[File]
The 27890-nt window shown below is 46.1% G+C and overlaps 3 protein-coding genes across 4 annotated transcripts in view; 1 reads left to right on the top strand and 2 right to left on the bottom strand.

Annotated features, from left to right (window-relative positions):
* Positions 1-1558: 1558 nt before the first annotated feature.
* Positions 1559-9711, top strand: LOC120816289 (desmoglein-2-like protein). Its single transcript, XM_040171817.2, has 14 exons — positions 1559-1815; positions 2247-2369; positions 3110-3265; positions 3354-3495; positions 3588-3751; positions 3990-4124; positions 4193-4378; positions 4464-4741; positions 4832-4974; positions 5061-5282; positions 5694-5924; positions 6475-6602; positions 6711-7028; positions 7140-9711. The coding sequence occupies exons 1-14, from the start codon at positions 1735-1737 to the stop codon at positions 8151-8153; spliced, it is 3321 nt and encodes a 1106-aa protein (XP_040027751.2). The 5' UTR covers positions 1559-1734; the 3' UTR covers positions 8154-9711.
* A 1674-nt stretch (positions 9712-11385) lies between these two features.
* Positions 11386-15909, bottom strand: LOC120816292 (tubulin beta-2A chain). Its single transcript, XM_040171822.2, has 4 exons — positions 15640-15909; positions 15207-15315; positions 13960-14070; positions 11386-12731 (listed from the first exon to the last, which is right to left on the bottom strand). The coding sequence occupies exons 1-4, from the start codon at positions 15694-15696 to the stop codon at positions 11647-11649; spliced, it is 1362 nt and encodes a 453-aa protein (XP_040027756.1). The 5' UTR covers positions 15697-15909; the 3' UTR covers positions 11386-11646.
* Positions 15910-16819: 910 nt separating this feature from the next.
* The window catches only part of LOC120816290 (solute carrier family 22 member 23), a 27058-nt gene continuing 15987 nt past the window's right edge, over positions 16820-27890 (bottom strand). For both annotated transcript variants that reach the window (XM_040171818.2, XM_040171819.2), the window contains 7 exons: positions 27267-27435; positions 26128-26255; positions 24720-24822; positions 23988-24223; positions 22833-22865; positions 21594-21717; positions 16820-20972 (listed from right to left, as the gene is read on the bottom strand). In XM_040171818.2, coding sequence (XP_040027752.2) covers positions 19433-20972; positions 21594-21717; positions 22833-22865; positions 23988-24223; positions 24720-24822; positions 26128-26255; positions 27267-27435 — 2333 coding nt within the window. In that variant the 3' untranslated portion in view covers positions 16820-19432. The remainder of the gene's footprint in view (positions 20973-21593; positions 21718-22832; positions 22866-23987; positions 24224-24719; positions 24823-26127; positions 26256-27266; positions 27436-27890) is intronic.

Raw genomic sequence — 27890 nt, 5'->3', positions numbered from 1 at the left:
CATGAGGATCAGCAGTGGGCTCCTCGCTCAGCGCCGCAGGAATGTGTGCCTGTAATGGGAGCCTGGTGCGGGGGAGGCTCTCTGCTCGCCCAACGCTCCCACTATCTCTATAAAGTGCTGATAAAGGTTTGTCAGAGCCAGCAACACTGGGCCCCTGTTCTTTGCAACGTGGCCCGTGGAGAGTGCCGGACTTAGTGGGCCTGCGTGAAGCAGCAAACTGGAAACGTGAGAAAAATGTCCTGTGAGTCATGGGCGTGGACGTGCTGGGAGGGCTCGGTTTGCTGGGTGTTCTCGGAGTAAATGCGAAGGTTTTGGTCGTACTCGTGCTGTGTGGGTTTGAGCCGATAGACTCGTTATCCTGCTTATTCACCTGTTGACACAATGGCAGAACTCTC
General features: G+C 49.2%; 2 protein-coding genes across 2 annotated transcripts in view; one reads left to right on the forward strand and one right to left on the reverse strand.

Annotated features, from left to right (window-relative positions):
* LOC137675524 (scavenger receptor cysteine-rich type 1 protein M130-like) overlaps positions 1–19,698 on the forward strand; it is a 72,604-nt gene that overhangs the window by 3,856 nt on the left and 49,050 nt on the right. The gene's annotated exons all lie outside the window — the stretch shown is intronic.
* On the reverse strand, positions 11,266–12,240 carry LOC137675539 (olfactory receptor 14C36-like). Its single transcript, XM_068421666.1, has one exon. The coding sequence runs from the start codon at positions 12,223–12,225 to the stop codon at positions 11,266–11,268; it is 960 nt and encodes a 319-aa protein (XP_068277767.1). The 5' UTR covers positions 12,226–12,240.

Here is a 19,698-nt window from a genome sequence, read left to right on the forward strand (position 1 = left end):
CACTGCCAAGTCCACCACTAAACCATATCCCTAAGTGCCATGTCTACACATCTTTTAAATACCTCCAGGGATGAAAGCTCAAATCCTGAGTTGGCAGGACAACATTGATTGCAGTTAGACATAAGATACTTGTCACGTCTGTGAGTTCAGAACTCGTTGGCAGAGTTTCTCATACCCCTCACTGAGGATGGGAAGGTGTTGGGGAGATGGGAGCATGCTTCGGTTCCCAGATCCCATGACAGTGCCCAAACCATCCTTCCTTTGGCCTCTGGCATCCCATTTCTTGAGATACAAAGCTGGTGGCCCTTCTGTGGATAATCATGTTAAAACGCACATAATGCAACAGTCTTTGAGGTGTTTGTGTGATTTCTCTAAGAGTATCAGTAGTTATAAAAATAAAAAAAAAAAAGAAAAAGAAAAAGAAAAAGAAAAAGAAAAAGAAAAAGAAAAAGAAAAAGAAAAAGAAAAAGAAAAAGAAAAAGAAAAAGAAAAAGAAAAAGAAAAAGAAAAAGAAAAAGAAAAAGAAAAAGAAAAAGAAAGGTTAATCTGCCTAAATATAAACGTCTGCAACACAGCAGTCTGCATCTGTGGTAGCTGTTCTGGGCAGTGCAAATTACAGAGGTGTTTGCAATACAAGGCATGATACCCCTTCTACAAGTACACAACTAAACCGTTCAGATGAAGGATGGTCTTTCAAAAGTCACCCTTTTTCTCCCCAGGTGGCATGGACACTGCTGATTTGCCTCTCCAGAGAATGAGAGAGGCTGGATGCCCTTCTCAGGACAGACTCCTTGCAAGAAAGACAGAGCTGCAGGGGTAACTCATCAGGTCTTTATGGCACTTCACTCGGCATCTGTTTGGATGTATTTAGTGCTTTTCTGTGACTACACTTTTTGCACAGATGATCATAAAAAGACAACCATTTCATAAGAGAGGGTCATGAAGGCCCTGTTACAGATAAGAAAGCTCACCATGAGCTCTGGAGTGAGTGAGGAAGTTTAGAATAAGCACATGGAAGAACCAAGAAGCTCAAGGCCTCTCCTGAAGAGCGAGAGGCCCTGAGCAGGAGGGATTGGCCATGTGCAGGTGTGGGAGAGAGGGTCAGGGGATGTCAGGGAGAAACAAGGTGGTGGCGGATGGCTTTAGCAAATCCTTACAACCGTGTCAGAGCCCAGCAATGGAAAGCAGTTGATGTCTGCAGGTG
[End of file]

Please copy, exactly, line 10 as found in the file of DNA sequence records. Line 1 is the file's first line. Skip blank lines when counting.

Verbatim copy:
CATGAGGATCAGCAGTGGGCTCCTCGCTCAGCGCCGCAGGAATGTGTGCCTGTAATGGGAGCCTGGTGCGGGGGAGGCTCTCTGCTCGCCCAACGCTCCCACTATCTCTATAAAGTGCTGATAAAGGTTTGTCAGAGCCAGCAACACTGGGCCCCTGTTCTTTGCAACGTGGCCCGTGGAGAGTGCCGGACTTAGTGGGCCTGCGTGAAGCAGCAAACTGGAAACGTGAGAAAAATGTCCTGTGAGTCATGGGCGTGGACGTGCTGGGAGGGCTCGGTTTGCTGGGTGTTCTCGGAGTAAATGCGAAGGTTTTGGTCGTACTCGTGCTGTGTGGGTTTGAGCCGATAGACTCGTTATCCTGCTTATTCACCTGTTGACACAATGGCAGAACTCTC